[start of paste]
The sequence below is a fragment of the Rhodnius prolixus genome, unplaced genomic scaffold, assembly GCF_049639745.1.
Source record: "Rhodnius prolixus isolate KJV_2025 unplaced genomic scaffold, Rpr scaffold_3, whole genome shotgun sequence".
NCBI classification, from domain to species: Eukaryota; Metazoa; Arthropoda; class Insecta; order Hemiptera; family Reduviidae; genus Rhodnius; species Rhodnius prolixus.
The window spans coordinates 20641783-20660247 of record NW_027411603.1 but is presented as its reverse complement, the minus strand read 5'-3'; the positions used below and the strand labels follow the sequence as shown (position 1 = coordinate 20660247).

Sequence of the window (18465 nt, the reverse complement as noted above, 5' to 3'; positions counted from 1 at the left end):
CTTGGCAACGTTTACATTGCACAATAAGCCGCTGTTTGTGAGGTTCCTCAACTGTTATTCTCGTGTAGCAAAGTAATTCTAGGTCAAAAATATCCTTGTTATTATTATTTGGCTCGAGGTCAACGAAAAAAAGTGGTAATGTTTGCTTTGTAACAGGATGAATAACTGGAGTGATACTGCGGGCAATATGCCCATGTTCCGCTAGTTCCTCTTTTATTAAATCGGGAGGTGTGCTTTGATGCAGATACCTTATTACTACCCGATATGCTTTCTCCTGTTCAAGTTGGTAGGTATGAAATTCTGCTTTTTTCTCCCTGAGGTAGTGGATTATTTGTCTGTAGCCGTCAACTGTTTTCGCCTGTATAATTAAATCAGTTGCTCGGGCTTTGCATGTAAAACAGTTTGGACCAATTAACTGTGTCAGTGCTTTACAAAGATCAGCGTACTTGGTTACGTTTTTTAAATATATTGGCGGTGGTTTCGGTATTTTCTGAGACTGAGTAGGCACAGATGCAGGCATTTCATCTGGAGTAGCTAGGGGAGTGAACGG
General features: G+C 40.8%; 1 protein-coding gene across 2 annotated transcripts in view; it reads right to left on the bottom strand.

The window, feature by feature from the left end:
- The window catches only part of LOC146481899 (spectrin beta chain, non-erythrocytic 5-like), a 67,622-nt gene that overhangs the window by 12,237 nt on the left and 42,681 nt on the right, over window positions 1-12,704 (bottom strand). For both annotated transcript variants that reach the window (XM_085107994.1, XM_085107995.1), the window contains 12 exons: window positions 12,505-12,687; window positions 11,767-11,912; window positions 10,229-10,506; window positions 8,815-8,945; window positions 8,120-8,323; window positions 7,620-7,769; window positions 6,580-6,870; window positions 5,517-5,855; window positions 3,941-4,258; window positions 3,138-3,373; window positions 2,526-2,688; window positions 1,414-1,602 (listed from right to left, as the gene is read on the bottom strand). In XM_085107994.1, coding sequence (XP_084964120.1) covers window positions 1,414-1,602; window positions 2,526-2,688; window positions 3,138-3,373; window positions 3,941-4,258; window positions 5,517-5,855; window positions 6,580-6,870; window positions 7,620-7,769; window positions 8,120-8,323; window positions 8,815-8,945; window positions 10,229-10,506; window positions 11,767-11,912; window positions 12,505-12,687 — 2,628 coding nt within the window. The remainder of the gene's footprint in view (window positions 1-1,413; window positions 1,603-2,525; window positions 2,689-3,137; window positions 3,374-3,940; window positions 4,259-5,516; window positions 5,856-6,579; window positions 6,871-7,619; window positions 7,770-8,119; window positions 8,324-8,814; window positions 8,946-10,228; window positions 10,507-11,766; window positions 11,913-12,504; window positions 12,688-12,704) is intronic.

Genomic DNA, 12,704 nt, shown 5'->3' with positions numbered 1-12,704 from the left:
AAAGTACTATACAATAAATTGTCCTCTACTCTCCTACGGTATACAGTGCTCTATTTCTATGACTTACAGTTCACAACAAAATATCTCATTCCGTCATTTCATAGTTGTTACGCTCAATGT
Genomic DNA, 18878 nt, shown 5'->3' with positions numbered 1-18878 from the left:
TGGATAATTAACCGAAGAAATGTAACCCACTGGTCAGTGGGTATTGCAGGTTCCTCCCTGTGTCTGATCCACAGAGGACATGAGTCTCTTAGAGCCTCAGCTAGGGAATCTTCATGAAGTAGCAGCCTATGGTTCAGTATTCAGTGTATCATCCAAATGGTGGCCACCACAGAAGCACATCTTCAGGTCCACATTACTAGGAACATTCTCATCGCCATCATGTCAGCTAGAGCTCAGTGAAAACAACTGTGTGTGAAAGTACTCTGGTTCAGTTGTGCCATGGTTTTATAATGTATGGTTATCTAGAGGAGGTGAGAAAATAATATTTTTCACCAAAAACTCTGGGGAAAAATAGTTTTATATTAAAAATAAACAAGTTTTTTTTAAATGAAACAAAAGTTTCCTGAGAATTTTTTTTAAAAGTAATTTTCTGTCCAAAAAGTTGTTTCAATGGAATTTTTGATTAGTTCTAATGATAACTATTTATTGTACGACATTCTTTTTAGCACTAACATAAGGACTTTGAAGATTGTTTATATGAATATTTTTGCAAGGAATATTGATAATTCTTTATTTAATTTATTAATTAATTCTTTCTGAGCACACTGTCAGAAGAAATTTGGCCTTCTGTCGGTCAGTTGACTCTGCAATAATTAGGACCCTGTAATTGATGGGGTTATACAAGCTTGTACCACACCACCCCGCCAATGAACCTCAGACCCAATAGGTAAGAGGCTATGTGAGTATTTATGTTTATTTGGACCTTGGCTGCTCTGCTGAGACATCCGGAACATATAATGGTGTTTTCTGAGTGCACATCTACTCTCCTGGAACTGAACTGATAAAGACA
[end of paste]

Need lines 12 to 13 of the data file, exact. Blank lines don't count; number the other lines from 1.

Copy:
Genomic DNA, 18878 nt, shown 5'->3' with positions numbered 1-18878 from the left:
TGGATAATTAACCGAAGAAATGTAACCCACTGGTCAGTGGGTATTGCAGGTTCCTCCCTGTGTCTGATCCACAGAGGACATGAGTCTCTTAGAGCCTCAGCTAGGGAATCTTCATGAAGTAGCAGCCTATGGTTCAGTATTCAGTGTATCATCCAAATGGTGGCCACCACAGAAGCACATCTTCAGGTCCACATTACTAGGAACATTCTCATCGCCATCATGTCAGCTAGAGCTCAGTGAAAACAACTGTGTGTGAAAGTACTCTGGTTCAGTTGTGCCATGGTTTTATAATGTATGGTTATCTAGAGGAGGTGAGAAAATAATATTTTTCACCAAAAACTCTGGGGAAAAATAGTTTTATATTAAAAATAAACAAGTTTTTTTTAAATGAAACAAAAGTTTCCTGAGAATTTTTTTTAAAAGTAATTTTCTGTCCAAAAAGTTGTTTCAATGGAATTTTTGATTAGTTCTAATGATAACTATTTATTGTACGACATTCTTTTTAGCACTAACATAAGGACTTTGAAGATTGTTTATATGAATATTTTTGCAAGGAATATTGATAATTCTTTATTTAATTTATTAATTAATTCTTTCTGAGCACACTGTCAGAAGAAATTTGGCCTTCTGTCGGTCAGTTGACTCTGCAATAATTAGGACCCTGTAATTGATGGGGTTATACAAGCTTGTACCACACCACCCCGCCAATGAACCTCAGACCCAATAGGTAAGAGGCTATGTGAGTATTTATGTTTATTTGGACCTTGGCTGCTCTGCTGAGACATCCGGAACATATAATGGTGTTTTCTGAGTGCACATCTACTCTCCTGGAACTGAACTGATAAAGACA